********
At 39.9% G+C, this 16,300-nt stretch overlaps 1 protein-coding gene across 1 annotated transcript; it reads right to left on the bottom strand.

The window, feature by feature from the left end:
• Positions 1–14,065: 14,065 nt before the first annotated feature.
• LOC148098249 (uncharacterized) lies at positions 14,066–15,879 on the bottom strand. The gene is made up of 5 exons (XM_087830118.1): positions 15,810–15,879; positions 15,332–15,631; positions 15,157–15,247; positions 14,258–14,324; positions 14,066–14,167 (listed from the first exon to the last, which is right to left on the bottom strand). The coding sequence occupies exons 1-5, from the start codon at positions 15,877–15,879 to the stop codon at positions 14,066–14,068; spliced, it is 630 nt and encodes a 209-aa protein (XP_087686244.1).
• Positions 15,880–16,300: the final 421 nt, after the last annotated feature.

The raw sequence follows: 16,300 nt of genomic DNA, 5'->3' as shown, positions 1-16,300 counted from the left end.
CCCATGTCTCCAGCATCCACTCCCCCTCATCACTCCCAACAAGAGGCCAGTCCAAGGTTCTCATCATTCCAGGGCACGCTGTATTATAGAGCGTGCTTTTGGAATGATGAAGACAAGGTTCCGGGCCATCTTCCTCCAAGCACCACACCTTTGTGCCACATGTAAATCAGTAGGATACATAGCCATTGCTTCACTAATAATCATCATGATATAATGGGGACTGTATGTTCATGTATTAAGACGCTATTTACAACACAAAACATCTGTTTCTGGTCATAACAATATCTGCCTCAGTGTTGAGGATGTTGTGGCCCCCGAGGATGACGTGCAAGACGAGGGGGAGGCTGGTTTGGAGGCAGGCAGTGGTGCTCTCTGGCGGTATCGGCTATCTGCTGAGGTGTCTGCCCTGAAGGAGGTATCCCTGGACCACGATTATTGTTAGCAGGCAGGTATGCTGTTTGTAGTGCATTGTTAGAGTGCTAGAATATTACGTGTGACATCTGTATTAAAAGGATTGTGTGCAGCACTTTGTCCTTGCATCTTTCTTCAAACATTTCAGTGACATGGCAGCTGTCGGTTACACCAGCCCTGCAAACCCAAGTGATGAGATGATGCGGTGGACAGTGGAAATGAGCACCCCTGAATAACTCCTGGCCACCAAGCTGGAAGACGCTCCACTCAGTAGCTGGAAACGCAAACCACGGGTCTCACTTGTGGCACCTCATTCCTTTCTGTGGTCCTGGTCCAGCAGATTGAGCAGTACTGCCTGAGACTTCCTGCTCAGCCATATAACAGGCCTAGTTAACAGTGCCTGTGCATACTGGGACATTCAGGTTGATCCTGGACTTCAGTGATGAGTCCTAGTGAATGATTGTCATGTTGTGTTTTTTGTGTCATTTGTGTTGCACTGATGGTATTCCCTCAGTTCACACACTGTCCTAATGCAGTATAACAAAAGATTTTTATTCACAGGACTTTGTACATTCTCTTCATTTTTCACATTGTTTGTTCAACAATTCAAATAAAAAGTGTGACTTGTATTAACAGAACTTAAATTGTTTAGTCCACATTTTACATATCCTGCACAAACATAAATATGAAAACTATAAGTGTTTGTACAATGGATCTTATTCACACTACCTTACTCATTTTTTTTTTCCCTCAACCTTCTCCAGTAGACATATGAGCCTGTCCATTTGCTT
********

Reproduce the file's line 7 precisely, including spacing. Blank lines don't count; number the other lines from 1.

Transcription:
CCCATGTCTCCAGCATCCACTCCCCCTCATCACTCCCAACAAGAGGCCAGTCCAAGGTTCTCATCATTCCAGGGCACGCTGTATTATAGAGCGTGCTTTTGGAATGATGAAGACAAGGTTCCGGGCCATCTTCCTCCAAGCACCACACCTTTGTGCCACATGTAAATCAGTAGGATACATAGCCATTGCTTCACTAATAATCATCATGATATAATGGGGACTGTATGTTCATGTATTAAGACGCTATTTACAACACAAAACATCTGTTTCTGGTCATAACAATATCTGCCTCAGTGTTGAGGATGTTGTGGCCCCCGAGGATGACGTGCAAGACGAGGGGGAGGCTGGTTTGGAGGCAGGCAGTGGTGCTCTCTGGCGGTATCGGCTATCTGCTGAGGTGTCTGCCCTGAAGGAGGTATCCCTGGACCACGATTATTGTTAGCAGGCAGGTATGCTGTTTGTAGTGCATTGTTAGAGTGCTAGAATATTACGTGTGACATCTGTATTAAAAGGATTGTGTGCAGCACTTTGTCCTTGCATCTTTCTTCAAACATTTCAGTGACATGGCAGCTGTCGGTTACACCAGCCCTGCAAACCCAAGTGATGAGATGATGCGGTGGACAGTGGAAATGAGCACCCCTGAATAACTCCTGGCCACCAAGCTGGAAGACGCTCCACTCAGTAGCTGGAAACGCAAACCACGGGTCTCACTTGTGGCACCTCATTCCTTTCTGTGGTCCTGGTCCAGCAGATTGAGCAGTACTGCCTGAGACTTCCTGCTCAGCCATATAACAGGCCTAGTTAACAGTGCCTGTGCATACTGGGACATTCAGGTTGATCCTGGACTTCAGTGATGAGTCCTAGTGAATGATTGTCATGTTGTGTTTTTTGTGTCATTTGTGTTGCACTGATGGTATTCCCTCAGTTCACACACTGTCCTAATGCAGTATAACAAAAGATTTTTATTCACAGGACTTTGTACATTCTCTTCATTTTTCACATTGTTTGTTCAACAATTCAAATAAAAAGTGTGACTTGTATTAACAGAACTTAAATTGTTTAGTCCACATTTTACATATCCTGCACAAACATAAATATGAAAACTATAAGTGTTTGTACAATGGATCTTATTCACACTACCTTACTCATTTTTTTTTTCCCTCAACCTTCTCCAGTAGACATATGAGCCTGTCCATTTGCTT